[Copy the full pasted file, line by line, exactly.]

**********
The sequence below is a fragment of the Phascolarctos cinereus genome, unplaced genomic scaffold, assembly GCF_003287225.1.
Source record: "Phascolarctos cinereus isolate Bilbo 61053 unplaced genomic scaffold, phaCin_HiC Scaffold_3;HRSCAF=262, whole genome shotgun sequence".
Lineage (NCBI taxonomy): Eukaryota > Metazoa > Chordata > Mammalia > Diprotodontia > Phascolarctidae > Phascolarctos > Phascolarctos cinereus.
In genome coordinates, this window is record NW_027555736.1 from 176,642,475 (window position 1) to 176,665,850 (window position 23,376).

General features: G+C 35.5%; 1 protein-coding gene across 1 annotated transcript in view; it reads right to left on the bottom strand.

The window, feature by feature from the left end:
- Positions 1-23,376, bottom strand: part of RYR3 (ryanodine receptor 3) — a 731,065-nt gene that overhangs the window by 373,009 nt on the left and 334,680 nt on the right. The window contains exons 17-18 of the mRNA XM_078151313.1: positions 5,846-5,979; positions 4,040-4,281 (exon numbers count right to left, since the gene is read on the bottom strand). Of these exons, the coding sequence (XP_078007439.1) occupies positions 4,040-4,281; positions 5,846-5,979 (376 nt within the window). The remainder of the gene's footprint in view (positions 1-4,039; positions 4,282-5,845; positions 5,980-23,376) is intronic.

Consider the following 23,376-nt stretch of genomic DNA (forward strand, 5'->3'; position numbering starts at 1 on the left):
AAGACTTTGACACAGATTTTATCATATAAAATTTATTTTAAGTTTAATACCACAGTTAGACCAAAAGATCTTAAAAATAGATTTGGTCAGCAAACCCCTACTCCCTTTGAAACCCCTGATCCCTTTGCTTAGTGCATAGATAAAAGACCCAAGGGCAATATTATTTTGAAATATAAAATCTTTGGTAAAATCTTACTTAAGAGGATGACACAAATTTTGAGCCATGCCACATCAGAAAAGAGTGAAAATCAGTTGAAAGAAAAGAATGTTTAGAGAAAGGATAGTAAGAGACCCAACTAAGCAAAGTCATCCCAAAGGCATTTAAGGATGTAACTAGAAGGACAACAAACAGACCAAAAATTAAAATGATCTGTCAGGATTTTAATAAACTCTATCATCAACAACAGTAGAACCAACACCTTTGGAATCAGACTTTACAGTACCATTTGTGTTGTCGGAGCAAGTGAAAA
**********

The sequence below is a fragment of the Phascolarctos cinereus genome, unplaced genomic scaffold, assembly GCF_003287225.1.
Source record: "Phascolarctos cinereus isolate Bilbo 61053 unplaced genomic scaffold, phaCin_HiC Scaffold_3;HRSCAF=262, whole genome shotgun sequence".
Lineage (NCBI taxonomy): Eukaryota > Metazoa > Chordata > Mammalia > Diprotodontia > Phascolarctidae > Phascolarctos > Phascolarctos cinereus.
In genome coordinates, this window is record NW_027555736.1 from 176,642,475 (window position 1) to 176,665,850 (window position 23,376).

General features: G+C 35.5%; 1 protein-coding gene across 1 annotated transcript in view; it reads right to left on the bottom strand.

The window, feature by feature from the left end:
- Positions 1-23,376, bottom strand: part of RYR3 (ryanodine receptor 3) — a 731,065-nt gene that overhangs the window by 373,009 nt on the left and 334,680 nt on the right. The window contains exons 17-18 of the mRNA XM_078151313.1: positions 5,846-5,979; positions 4,040-4,281 (exon numbers count right to left, since the gene is read on the bottom strand). Of these exons, the coding sequence (XP_078007439.1) occupies positions 4,040-4,281; positions 5,846-5,979 (376 nt within the window). The remainder of the gene's footprint in view (positions 1-4,039; positions 4,282-5,845; positions 5,980-23,376) is intronic.

Consider the following 23,376-nt stretch of genomic DNA (forward strand, 5'->3'; position numbering starts at 1 on the left):
AAGACTTTGACACAGATTTTATCATATAAAATTTATTTTAAGTTTAATACCACAGTTAGACCAAAAGATCTTAAAAATAGATTTGGTCAGCAAACCCCTACTCCCTTTGAAACCCCTGATCCCTTTGCTTAGTGCATAGATAAAAGACCCAAGGGCAATATTATTTTGAAATATAAAATCTTTGGTAAAATCTTACTTAAGAGGATGACACAAATTTTGAGCCATGCCACATCAGAAAAGAGTGAAAATCAGTTGAAAGAAAAGAATGTTTAGAGAAAGGATAGTAAGAGACCCAACTAAGCAAAGTCATCCCAAAGGCATTTAAGGATGTAACTAGAAGGACAACAAACAGACCAAAAATTAAAATGATCTGTCAGGATTTTAATAAACTCTATCATCAACAACAGTAGAACCAACACCTTTGGAATCAGACTTTACAGTACCATTTGTGTTGTCGGAGCAAGTGAAAA